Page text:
Early JVM's used reference counting to determine objects no longer in use. In reference counting, an objects reference count is initially set to one when it is instantiated and it's reference is assigned to a variable. Every time a reference of that object is assigned to another variable, the count is incremented by one. When a variable holding the reference goes out of scope, the count of the object is decremented by one. An object is eligible for garbage collection when it's reference count becomes zero.
Let's see how reference counting algorithms work, with a simple animation.
Right click in the region below and select 'play' to start the animation.
It is very simple to implement.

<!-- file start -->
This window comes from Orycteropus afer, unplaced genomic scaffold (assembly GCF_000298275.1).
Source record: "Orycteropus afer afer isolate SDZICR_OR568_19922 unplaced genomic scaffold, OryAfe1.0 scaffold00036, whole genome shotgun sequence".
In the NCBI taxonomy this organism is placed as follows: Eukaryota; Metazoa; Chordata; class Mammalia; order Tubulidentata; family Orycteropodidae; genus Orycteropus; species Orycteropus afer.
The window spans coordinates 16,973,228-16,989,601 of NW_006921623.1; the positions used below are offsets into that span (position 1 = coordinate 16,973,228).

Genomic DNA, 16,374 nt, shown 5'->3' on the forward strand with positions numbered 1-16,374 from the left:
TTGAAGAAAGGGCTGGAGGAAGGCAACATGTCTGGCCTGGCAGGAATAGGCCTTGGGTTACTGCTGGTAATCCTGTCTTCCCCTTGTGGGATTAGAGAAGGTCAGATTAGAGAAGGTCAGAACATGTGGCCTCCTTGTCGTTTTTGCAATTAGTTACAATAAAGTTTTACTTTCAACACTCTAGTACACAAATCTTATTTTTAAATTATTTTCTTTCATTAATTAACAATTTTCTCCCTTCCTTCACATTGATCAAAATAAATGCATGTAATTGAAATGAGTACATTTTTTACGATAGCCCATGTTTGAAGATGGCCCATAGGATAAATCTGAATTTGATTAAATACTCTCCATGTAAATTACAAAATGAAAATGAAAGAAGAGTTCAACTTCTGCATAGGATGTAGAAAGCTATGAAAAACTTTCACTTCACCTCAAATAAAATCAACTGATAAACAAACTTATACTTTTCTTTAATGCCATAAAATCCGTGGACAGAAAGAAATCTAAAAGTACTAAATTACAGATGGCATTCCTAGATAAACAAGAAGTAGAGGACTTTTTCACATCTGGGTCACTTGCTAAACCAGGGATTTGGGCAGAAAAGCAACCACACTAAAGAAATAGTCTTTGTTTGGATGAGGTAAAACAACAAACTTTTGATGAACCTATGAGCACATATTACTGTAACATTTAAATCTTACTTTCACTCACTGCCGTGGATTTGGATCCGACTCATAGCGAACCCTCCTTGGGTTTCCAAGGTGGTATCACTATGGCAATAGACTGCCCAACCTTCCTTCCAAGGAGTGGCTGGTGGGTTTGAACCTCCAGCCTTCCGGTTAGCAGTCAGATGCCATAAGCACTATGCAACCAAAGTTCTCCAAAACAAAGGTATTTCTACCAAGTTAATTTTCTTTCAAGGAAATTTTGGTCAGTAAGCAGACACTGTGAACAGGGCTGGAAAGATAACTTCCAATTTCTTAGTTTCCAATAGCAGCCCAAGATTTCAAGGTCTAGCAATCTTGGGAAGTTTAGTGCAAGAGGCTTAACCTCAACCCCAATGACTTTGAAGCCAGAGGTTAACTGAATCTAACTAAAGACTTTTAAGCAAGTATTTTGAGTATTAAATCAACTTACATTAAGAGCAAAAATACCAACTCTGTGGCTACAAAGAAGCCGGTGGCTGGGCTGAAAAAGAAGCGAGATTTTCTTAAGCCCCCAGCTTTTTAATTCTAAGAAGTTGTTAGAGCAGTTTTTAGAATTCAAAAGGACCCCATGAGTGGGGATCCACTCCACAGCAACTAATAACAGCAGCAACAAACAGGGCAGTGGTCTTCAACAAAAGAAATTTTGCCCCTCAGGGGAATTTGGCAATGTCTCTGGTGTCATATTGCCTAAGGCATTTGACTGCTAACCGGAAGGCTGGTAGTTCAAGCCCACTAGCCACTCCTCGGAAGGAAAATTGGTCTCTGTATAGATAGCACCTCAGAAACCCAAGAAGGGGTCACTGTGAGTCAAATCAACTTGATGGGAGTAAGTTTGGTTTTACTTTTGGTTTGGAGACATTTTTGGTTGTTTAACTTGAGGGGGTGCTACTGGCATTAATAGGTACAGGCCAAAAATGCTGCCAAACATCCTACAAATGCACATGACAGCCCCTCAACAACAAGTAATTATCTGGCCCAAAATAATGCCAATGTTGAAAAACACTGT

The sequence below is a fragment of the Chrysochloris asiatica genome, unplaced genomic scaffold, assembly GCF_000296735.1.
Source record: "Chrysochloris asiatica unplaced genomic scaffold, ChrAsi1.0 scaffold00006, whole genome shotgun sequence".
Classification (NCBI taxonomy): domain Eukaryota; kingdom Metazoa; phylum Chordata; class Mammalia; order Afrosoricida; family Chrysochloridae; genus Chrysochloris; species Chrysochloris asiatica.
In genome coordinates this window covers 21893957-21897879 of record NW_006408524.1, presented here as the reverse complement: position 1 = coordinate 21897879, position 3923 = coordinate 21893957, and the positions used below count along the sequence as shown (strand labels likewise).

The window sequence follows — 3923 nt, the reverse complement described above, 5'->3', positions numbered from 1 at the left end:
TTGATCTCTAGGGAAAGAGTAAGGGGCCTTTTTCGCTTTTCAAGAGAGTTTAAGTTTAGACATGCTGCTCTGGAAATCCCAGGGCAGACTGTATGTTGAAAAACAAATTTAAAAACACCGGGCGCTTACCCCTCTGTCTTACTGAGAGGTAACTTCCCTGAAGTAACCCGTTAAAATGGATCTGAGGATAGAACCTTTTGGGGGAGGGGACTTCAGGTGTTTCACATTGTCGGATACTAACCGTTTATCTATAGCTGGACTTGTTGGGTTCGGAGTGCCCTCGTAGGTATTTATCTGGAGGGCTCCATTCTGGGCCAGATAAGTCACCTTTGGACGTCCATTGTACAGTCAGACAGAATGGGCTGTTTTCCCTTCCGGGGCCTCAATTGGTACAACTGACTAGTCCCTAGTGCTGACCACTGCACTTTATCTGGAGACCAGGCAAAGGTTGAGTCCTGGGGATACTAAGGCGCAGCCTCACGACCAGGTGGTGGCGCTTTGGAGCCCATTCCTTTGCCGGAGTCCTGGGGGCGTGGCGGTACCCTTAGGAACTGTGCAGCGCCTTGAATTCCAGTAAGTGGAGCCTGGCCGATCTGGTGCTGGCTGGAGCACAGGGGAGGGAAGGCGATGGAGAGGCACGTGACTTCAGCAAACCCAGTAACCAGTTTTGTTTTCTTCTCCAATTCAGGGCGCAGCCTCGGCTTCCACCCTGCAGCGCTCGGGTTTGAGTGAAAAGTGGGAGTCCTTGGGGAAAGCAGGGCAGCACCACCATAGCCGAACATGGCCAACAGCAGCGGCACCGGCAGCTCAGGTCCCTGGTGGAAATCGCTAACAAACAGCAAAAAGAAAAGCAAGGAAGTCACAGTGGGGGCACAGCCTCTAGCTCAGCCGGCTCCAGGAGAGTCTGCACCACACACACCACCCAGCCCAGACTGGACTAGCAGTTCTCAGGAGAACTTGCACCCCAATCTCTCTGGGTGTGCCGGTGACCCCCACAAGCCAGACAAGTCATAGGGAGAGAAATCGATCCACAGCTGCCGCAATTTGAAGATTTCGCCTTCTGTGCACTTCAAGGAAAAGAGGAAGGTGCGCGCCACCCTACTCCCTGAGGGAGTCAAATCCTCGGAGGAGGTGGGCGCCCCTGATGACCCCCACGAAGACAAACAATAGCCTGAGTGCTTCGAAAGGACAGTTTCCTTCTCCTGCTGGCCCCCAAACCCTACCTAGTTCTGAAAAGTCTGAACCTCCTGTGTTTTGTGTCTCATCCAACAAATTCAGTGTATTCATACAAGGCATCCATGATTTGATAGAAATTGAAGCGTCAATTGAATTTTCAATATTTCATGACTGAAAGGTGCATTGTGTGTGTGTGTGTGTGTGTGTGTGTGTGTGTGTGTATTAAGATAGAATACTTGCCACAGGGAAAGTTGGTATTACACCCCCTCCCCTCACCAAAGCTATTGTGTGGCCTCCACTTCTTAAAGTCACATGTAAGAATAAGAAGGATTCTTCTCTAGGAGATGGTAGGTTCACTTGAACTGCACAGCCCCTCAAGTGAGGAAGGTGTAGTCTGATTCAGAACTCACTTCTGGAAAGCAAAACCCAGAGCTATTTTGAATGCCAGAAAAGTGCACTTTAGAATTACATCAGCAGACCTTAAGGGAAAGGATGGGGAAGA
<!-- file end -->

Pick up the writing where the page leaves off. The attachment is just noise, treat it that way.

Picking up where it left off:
The JVM does not need to be paused when the garbage collector is running.
There is an extra overhead since the reference count of objects needs to be updated very often.
Cannot detect cycles.
A cycle is formed when two objects point to each other. Even if both these objects are not used anywhere else, they will not be garbage collected since their reference count is one.
Some of the disadvantages of reference counting algorithms are handled by tracing algorithms.
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Note: This text was originally posted on my earlier blog at http://www.adaptivelearningonline.net